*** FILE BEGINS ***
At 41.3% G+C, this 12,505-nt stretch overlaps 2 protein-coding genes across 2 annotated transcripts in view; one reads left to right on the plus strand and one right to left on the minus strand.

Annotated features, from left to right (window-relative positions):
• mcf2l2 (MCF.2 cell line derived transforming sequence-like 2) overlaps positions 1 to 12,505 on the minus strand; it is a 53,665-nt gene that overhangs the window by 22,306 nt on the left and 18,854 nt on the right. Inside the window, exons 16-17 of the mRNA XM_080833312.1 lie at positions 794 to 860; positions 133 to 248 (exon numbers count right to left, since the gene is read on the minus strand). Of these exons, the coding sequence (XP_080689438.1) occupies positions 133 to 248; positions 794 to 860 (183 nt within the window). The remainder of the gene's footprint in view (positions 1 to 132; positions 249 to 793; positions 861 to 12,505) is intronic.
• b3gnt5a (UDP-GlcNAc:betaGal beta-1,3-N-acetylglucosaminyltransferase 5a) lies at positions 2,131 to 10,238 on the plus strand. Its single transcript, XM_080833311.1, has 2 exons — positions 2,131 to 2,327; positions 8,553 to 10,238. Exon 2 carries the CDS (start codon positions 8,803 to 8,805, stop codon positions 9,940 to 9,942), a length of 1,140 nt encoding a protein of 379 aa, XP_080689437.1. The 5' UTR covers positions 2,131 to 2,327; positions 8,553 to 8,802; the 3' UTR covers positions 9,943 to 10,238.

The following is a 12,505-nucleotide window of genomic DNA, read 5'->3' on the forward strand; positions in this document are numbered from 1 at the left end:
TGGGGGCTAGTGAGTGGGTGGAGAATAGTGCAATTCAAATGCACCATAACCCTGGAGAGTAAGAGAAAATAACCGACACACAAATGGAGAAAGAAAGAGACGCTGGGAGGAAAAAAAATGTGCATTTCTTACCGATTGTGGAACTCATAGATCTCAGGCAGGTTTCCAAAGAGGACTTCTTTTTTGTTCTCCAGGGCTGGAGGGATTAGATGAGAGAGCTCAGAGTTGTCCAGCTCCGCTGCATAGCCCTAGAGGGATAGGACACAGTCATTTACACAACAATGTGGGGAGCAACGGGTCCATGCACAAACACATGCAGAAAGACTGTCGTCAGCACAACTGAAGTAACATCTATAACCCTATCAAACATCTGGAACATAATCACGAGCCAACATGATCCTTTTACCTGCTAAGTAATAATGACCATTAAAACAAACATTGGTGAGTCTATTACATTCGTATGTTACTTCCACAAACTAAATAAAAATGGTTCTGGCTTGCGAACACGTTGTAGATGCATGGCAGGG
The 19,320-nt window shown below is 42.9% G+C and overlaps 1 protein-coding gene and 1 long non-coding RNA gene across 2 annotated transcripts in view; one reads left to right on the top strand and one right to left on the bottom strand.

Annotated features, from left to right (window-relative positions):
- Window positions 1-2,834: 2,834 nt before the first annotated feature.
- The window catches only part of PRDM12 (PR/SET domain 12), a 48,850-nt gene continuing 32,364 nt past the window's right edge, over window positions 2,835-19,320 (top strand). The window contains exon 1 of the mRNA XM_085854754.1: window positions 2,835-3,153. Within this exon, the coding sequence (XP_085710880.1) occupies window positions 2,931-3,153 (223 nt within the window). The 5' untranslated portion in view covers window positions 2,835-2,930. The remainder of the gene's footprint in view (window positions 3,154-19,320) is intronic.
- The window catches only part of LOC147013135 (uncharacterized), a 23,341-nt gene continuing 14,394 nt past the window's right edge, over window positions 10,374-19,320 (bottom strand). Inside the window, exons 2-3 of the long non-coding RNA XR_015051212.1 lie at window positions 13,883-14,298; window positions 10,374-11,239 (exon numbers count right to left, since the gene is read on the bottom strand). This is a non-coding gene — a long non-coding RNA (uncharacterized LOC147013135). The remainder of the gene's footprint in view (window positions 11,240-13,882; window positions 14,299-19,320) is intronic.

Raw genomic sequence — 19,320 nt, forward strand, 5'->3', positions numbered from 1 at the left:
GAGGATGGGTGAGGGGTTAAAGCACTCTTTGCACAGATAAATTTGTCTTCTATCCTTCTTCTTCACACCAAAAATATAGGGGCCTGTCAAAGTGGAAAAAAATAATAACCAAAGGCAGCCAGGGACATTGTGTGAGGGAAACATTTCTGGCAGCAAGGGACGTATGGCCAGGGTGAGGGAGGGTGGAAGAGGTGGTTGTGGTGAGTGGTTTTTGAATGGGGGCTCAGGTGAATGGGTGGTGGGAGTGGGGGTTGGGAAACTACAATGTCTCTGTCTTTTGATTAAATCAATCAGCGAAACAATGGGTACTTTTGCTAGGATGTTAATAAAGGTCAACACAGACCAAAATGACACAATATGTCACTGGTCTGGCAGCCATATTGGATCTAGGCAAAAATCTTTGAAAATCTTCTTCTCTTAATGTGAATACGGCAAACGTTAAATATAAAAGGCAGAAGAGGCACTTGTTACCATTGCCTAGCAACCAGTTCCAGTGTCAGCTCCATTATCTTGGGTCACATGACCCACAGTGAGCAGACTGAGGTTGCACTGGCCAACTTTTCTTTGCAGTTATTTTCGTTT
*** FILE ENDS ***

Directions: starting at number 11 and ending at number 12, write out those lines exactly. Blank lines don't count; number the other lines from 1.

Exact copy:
- The window catches only part of LOC147013135 (uncharacterized), a 23,341-nt gene continuing 14,394 nt past the window's right edge, over window positions 10,374-19,320 (bottom strand). Inside the window, exons 2-3 of the long non-coding RNA XR_015051212.1 lie at window positions 13,883-14,298; window positions 10,374-11,239 (exon numbers count right to left, since the gene is read on the bottom strand). This is a non-coding gene — a long non-coding RNA (uncharacterized LOC147013135). The remainder of the gene's footprint in view (window positions 11,240-13,882; window positions 14,299-19,320) is intronic.

Raw genomic sequence — 19,320 nt, forward strand, 5'->3', positions numbered from 1 at the left: